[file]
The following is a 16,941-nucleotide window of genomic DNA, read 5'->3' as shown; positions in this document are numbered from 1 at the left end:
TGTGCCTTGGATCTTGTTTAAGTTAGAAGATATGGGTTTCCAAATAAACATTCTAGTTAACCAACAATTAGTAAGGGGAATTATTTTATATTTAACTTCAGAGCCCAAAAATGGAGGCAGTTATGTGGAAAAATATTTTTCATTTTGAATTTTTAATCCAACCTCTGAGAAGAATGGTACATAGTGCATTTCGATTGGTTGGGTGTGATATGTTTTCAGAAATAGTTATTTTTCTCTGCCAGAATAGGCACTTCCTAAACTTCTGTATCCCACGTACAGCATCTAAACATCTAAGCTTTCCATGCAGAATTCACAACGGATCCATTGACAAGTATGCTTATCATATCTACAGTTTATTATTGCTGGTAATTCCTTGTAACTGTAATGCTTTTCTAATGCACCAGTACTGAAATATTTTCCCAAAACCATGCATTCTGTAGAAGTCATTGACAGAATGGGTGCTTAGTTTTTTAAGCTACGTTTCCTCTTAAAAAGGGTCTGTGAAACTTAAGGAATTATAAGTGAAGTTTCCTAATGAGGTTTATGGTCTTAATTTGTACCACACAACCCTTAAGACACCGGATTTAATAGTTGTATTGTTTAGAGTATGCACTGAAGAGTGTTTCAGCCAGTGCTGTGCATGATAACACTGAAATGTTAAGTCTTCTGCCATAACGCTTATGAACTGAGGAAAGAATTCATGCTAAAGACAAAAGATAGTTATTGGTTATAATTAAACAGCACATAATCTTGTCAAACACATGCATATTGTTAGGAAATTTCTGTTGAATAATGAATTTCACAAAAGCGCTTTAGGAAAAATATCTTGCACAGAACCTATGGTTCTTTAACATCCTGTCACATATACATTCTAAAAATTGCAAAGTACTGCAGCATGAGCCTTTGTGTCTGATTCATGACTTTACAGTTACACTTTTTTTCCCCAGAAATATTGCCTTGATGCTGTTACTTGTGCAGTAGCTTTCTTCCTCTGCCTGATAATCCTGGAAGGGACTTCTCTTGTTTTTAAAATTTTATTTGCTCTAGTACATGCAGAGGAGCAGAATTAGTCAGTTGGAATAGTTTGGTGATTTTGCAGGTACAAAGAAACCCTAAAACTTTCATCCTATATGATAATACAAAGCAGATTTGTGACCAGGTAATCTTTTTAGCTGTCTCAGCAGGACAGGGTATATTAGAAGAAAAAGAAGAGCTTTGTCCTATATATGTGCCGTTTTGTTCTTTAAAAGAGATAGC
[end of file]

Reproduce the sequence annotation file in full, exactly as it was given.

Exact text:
The following is a 16,941-nucleotide window of genomic DNA, read 5'->3' as shown; positions in this document are numbered from 1 at the left end:
TGTGCCTTGGATCTTGTTTAAGTTAGAAGATATGGGTTTCCAAATAAACATTCTAGTTAACCAACAATTAGTAAGGGGAATTATTTTATATTTAACTTCAGAGCCCAAAAATGGAGGCAGTTATGTGGAAAAATATTTTTCATTTTGAATTTTTAATCCAACCTCTGAGAAGAATGGTACATAGTGCATTTCGATTGGTTGGGTGTGATATGTTTTCAGAAATAGTTATTTTTCTCTGCCAGAATAGGCACTTCCTAAACTTCTGTATCCCACGTACAGCATCTAAACATCTAAGCTTTCCATGCAGAATTCACAACGGATCCATTGACAAGTATGCTTATCATATCTACAGTTTATTATTGCTGGTAATTCCTTGTAACTGTAATGCTTTTCTAATGCACCAGTACTGAAATATTTTCCCAAAACCATGCATTCTGTAGAAGTCATTGACAGAATGGGTGCTTAGTTTTTTAAGCTACGTTTCCTCTTAAAAAGGGTCTGTGAAACTTAAGGAATTATAAGTGAAGTTTCCTAATGAGGTTTATGGTCTTAATTTGTACCACACAACCCTTAAGACACCGGATTTAATAGTTGTATTGTTTAGAGTATGCACTGAAGAGTGTTTCAGCCAGTGCTGTGCATGATAACACTGAAATGTTAAGTCTTCTGCCATAACGCTTATGAACTGAGGAAAGAATTCATGCTAAAGACAAAAGATAGTTATTGGTTATAATTAAACAGCACATAATCTTGTCAAACACATGCATATTGTTAGGAAATTTCTGTTGAATAATGAATTTCACAAAAGCGCTTTAGGAAAAATATCTTGCACAGAACCTATGGTTCTTTAACATCCTGTCACATATACATTCTAAAAATTGCAAAGTACTGCAGCATGAGCCTTTGTGTCTGATTCATGACTTTACAGTTACACTTTTTTTCCCCAGAAATATTGCCTTGATGCTGTTACTTGTGCAGTAGCTTTCTTCCTCTGCCTGATAATCCTGGAAGGGACTTCTCTTGTTTTTAAAATTTTATTTGCTCTAGTACATGCAGAGGAGCAGAATTAGTCAGTTGGAATAGTTTGGTGATTTTGCAGGTACAAAGAAACCCTAAAACTTTCATCCTATATGATAATACAAAGCAGATTTGTGACCAGGTAATCTTTTTAGCTGTCTCAGCAGGACAGGGTATATTAGAAGAAAAAGAAGAGCTTTGTCCTATATATGTGCCGTTTTGTTCTTTAAAAGAGATAGC